CONTRIBUTOR: Lakshmi Isabelle Gulle
The book Bagay Tayo by Jerry B. Gracio is a collection of mini-essays that are brought together to create a memoir—and a very sincere, truthful, and uncommon love story.
For five years, Gracio has been waiting to be reunited with his lover, Raymond Reña. They are literally separated by stone walls and iron bars—because Raymond, nicknamed “Pitbull”, is in jail because of drug-related charges.
Interestingly, it was Jerry who had Pitbull arrested and jailed. As Jerry explains, Pitbull’s fate would have been worse otherwise: a future of more crime, violence, and maybe death.
Pitbull agreed, and so both of them have been waiting patiently for the day he is released and they are reunited.
In a way, Pitbull is, quite literally, a prisoner of love. And so is Jerry.
[Pitbull has not been convicted of any crime. It’s just that, in the Philippines, court cases can really drag on so long.]
Jerry is the head writer of teleseryes for ABS-CBN and a 3-time Palanca awardee.
Jerry and Pitbull have been together as lovers for 13 years. For the latter five of those years, because of Pitbull’s imprisonment, they have had to continue their relationship long distance. They only see each other on days when Jerry is able to visit Pitbull in jail — as long as his (Jerry’s) busy work schedule allows it.
In the book, Jerry tells of the challenges and the many times he and Pitbull fought and almost separated.
In the first chapter, Gracio writes that theirs is not an “ideal” relationship, but it is never easy to love. Even if the one you love is a man, woman, or even a dog.
Bagay Tayo tells the story of how they met, how Reña got the nickname “Pitbull,” and everything else that happened after.
Gracio said he didn’t believe in love at first sight until he saw Pitbull holding an unlit cigarette outside a run-down theater. They went to a videoke bar and Pitbull told his story of how he ran away from his home in Nueva Ecija and was just wandering the streets of Manila. He planned to spend the night at the theater (like he has for several nights already) because he had nowhere else to go and no place to sleep. Jerry was moved by the story and told Pitbull he could spend the night at his house.
Sometimes Pitbull asks Gracio if he fell in love with him at first sight, to which Gracio replies, “Na-in love ako sa k’wento mo, hindi sa’yo.” (“I fell in love with your story, not with you.”) But as Gracio says in the book, that wasn’t true. It’s only part of the truth. Stories lure us in, until we discover everything about them. And we find ourselves loving not just the story, but the storyteller who will continue to share with us stories about their life.
Gracio shares the story of how Pitbull made coffee for him day and night. Gracio preferred brewed coffee, but Pitbull didn’t like the complexity of making it and found it easier to just boil water and add the instant coffee mix. Pitbull was strong, but not so much his coffee. The first time he made one for Gracio, he added cream and a lot of sugar. Gracio was polite and said he liked it, even if the cream was almost making him gag. So Pitbull constantly made coffee like that, and Jerry had to endure drinking coffee that tasted like syrup. Until finally he couldn’t take it anymore and told Pitbull that cream makes him want to throw up and he doesn’t like so much sugar.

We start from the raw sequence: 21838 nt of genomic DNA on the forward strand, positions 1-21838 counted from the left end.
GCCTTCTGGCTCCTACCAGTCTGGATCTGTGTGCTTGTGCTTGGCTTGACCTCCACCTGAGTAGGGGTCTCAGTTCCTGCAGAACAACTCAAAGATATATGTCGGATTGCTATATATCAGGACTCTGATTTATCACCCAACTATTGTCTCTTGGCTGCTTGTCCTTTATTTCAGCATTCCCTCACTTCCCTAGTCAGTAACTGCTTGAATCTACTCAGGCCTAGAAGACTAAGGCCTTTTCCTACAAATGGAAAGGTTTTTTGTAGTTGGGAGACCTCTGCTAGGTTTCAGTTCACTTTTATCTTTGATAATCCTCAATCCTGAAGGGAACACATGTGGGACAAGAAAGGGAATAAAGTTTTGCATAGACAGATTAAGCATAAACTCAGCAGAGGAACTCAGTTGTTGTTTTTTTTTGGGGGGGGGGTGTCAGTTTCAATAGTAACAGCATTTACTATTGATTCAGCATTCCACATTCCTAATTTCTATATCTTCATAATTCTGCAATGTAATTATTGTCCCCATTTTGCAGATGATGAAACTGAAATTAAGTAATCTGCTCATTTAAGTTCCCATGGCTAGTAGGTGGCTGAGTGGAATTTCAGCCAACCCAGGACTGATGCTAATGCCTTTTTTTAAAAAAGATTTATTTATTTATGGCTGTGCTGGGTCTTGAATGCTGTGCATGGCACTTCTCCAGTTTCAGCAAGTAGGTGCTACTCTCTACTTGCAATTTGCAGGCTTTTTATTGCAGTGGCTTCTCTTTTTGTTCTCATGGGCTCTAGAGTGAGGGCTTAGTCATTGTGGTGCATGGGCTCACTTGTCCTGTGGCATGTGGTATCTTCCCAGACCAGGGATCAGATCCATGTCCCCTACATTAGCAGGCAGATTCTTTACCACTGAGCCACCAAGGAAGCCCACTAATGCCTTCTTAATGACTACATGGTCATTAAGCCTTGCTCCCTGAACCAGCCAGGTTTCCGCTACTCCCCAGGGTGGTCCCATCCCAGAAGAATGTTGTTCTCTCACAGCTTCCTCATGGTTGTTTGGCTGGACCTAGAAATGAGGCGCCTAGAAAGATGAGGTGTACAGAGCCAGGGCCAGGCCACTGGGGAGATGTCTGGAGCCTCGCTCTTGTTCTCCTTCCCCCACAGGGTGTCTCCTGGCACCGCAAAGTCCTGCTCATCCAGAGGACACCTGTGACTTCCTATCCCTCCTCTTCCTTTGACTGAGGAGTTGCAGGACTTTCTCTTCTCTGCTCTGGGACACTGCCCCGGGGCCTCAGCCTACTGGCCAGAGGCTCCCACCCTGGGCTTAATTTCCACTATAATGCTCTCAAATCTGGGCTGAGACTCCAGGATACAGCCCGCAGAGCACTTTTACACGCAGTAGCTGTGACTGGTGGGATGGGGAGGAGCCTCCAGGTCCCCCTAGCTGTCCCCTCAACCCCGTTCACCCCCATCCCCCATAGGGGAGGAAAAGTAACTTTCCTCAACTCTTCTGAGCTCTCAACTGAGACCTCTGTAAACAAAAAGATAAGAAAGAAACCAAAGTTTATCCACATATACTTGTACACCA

Gracio got used to instant coffee because of Pitbull, and now his coffee is still sweet even though it’s not Pitbull who makes them anymore. But Gracio says coffee seems bland now, and somehow more bitter and acrid. Coffee tastes different when Pitbull makes it, even better than Gracio’s favorite brands of brewed coffee.
He still kept drinking sweet coffee even after Pitbull went to prison. After he got involved with drugs and Gracio had to send him to jail for his own good.
But it just wasn’t the same; coffee tastes different when he’s not with Pitbull.
“Bumiyahe ako ng halos walong oras para madalaw siya at makita sa loob lang ng dalawang oras. Pero hindi nasasayang ang mga oras na nasasayang kapag nagmamahal.”
(“I travelled almost eight hours to visit and see him for only two hours. But wasted time is not wasted when you love someone.”)
No matter your perspective on relationships, heterosexual or otherwise, it’s remarkable how Jerry and Pitbull are now on their 13th year together despite everything they’ve been through. Gracio still visits Pitbull in prison regularly and they write letters to each other, both waiting for Pitbull to finish serving his sentence and finally be released.
Jerry Gracio writes his words so smoothly that you can forget you’re even reading and just become absorbed in the story. The book is written in such a way that it’s like you’re just having a conversation with the author. There is no hint of hesitation; you can feel the author’s heart and soul on the pages. It’s a clear and casual way of storytelling that involves amusing lines that are distinct to Filipino humor.
This book reminds us how beautiful love is. Not just romantic love, but also the love of friends and family.
“…kung hindi tayo maniniwala sa kapasidad ng pag-ibig na baguhin ang buhay ng tao, saan tayo maniniwala? Para ano pa at umiibig tayo?”
(…if we don’t believe in the capacity of love to change a person’s life, what do we believe in? Why do we even love?”)
UPDATE: According to Jerry, the judge handling Pitbull’s case has approved a plea bargain. Once Pitbull passes a final evaluation, he’ll be released — hopefully in a month’s time. So let’s cheer them on! Let love win!